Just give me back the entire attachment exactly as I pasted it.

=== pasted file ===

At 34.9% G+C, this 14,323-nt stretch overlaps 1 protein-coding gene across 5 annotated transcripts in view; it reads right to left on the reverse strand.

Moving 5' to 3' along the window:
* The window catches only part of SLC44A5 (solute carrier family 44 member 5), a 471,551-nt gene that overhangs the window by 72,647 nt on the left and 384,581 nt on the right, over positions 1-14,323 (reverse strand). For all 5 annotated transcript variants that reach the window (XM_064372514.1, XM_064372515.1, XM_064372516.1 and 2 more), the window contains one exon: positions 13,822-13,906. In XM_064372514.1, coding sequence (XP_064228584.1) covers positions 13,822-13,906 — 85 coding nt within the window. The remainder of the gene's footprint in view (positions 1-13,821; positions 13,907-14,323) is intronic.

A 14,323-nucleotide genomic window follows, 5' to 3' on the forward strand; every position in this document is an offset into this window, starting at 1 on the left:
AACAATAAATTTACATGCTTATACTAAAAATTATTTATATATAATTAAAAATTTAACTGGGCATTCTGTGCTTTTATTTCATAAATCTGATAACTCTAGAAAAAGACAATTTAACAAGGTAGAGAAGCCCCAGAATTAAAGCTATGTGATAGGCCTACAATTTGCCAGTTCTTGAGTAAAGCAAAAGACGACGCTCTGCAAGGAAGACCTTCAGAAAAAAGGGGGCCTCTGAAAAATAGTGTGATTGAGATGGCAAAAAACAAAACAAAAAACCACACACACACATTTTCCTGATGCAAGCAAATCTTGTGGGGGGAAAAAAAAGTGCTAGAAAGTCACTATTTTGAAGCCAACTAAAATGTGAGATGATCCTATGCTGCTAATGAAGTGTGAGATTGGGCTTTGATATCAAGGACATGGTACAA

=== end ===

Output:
At 34.9% G+C, this 14,323-nt stretch overlaps 1 protein-coding gene across 5 annotated transcripts in view; it reads right to left on the reverse strand.

Moving 5' to 3' along the window:
* The window catches only part of SLC44A5 (solute carrier family 44 member 5), a 471,551-nt gene that overhangs the window by 72,647 nt on the left and 384,581 nt on the right, over positions 1-14,323 (reverse strand). For all 5 annotated transcript variants that reach the window (XM_064372514.1, XM_064372515.1, XM_064372516.1 and 2 more), the window contains one exon: positions 13,822-13,906. In XM_064372514.1, coding sequence (XP_064228584.1) covers positions 13,822-13,906 — 85 coding nt within the window. The remainder of the gene's footprint in view (positions 1-13,821; positions 13,907-14,323) is intronic.

A 14,323-nucleotide genomic window follows, 5' to 3' on the forward strand; every position in this document is an offset into this window, starting at 1 on the left:
AACAATAAATTTACATGCTTATACTAAAAATTATTTATATATAATTAAAAATTTAACTGGGCATTCTGTGCTTTTATTTCATAAATCTGATAACTCTAGAAAAAGACAATTTAACAAGGTAGAGAAGCCCCAGAATTAAAGCTATGTGATAGGCCTACAATTTGCCAGTTCTTGAGTAAAGCAAAAGACGACGCTCTGCAAGGAAGACCTTCAGAAAAAAGGGGGCCTCTGAAAAATAGTGTGATTGAGATGGCAAAAAACAAAACAAAAAACCACACACACACATTTTCCTGATGCAAGCAAATCTTGTGGGGGGAAAAAAAAGTGCTAGAAAGTCACTATTTTGAAGCCAACTAAAATGTGAGATGATCCTATGCTGCTAATGAAGTGTGAGATTGGGCTTTGATATCAAGGACATGGTACAA